Montana Viewpoint

September 19, 2005

What with the high fuel prices recently there’s been some loose talk about cutting the federal and state fuel taxes which would ostensibly make motor fuel more affordable for car and truck owners.

Have I got news for you! We’ve been cutting taxes on petroleum products for years, just not at the gas nozzle end.

For instance, the 2005 Energy Bill championed by President Bush gives $1.6 billion in preferential tax treatment to oil and gas producers, which is a fair return on the estimated $367 million they spent lobbying Congress on the Energy Bill. (Bloomberg.com, July 29, 2005)

Weigh that in light of Exxon Mobil reporting record earnings of $7.64 billion in the last quarter, and stating that their last three quarters have been the most lucrative in the company’s history.

While I do believe that from time to time the small petroleum producers’ situation might warrant some special tax consideration, the big players are quite capable of making money without government handouts.

In Montana, it’s a rare legislative session that doesn’t see the oil and gas industry coming in for a tax break. I don’t think they’ve ever been turned down, either.

In 1999, for instance, with oil hovering around 20 bucks a barrel the Legislature passed a New Production Tax Holiday from taxes on oil at the wellhead.

While the standard rate for oil and gas production is 15.06%, the New Production Tax Holiday lowered the rate to 0.76% for the first 12 months of production for vertically drilled wells and 18 months for horizontally drilled wells. It is not a coincidence that the majority of the product can be removed from the well in those first few months.

At $20 oil, perhaps this program had some merit, but I felt that at $60 we were foregoing tax revenue on a superfluous program while public services like mental health and schools were going begging.

So, in the last legislative session I introduced a bill that would have ended all special tax treatment for oil producers. At that time the amount of money these incentives cost was about $37 million a year for the state’s share and $35 million for the oil and gas counties’ share.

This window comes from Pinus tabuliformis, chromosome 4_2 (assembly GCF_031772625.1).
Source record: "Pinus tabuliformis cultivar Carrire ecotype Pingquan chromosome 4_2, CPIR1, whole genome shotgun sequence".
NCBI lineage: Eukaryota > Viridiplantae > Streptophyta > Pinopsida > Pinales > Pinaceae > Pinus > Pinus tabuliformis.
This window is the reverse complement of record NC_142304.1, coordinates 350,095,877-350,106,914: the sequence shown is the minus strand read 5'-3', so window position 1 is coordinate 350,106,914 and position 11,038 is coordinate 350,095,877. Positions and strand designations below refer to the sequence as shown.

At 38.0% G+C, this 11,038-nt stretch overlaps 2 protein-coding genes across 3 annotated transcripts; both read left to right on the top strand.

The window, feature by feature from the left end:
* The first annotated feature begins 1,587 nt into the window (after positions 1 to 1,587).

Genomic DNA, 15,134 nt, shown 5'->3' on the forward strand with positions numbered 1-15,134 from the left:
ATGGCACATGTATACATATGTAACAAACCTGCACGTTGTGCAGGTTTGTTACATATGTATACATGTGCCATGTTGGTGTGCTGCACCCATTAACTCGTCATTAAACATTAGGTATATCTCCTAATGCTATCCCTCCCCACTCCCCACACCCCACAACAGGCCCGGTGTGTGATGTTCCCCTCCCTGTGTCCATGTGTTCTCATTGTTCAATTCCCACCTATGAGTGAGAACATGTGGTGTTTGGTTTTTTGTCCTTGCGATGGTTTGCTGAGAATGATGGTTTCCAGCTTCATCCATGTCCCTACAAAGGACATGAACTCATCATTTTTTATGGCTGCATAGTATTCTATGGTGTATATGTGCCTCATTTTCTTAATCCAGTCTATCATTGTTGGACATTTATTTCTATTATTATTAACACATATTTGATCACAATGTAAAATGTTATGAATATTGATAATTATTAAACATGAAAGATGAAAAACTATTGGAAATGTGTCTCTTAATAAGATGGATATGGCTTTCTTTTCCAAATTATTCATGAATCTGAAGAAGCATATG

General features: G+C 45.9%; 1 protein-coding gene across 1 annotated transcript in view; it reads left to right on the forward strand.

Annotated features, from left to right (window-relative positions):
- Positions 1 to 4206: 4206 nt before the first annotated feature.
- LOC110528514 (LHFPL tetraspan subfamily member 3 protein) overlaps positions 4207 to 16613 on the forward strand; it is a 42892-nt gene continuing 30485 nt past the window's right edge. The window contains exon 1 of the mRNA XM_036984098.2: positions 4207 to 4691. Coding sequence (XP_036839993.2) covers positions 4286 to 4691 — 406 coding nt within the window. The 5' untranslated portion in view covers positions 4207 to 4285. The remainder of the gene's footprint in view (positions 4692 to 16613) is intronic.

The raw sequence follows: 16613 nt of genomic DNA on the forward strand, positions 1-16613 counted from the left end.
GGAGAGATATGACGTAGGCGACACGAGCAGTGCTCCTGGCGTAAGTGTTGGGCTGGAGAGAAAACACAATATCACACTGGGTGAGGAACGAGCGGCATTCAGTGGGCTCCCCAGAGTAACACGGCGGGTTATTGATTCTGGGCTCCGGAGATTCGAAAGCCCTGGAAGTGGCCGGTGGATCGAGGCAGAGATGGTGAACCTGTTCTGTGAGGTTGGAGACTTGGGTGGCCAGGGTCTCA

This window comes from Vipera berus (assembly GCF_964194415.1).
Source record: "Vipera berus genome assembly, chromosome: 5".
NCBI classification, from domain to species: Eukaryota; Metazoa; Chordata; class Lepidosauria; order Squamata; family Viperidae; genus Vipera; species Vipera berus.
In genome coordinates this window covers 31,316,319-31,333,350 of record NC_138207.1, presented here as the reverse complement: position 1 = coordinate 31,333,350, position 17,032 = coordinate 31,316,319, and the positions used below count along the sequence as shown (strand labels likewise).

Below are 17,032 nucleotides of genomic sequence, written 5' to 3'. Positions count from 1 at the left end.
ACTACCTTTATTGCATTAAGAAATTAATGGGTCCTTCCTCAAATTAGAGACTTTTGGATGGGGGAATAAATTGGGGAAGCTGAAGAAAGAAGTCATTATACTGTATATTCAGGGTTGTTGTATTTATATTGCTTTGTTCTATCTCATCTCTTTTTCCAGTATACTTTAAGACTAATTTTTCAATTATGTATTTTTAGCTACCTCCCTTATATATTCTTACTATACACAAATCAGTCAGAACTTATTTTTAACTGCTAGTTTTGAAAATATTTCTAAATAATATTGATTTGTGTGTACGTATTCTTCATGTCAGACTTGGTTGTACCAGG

While you and I get to make up the lost $37 million of the state share in higher taxes or lower public services, there are also real hardships for the oil and gas counties. Sure, the oil boom is bringing in new jobs and tax dollars, but it’s also creating a serious strain on county resources that the new tax money just doesn’t cover.

For instance, there are miles and miles of formerly little used or maintained county roads that are now heavily used by the oil companies and require extensive maintenance. Then, too, the folks who work in the oil fields are a frisky and playful bunch, and their exuberance puts an added strain on an already tight law and order budget.

Well, the oil folks didn’t like my idea much, and flew some people up from Tulsa in the company jets to oppose it. They succeeded, too. They always do.

Here’s how the oil tax cut game is played at the state level. The oil crowd comes before the Montana Legislature and says, “Oil taxes are lower in North Dakota, and if you don’t cut them in Montana, we’re taking our rigs and marbles to North Dakota, it’s a simple matter of economics.”

What they do not say is that they are also telling the North Dakota Legislature that North Dakota oil taxes need to be lowered to be competitive with Montana. It’s a deception, but it’s not really a lie.

Heck, I don’t mind being lied to, in fact I expect it; but I hate like the dickens to be played for a fool.

Wyoming does not play this game and ended their three year experiment with new production tax incentives in 2001.

So, you see, the oil companies are very good at looking out for themselves, and why on earth should they object to cutting taxes at the gas pump, as long as long as their interests are protected and the demon of price controls does not raise its head as in 1973 when Nixon imposed them during the Arab oil embargo?

If you can’t afford gasoline, my friend, it’s not because of the gas tax.

Jim Elliott
Phone: 406-444-1556
Mail: State Senate Helena, MT 59620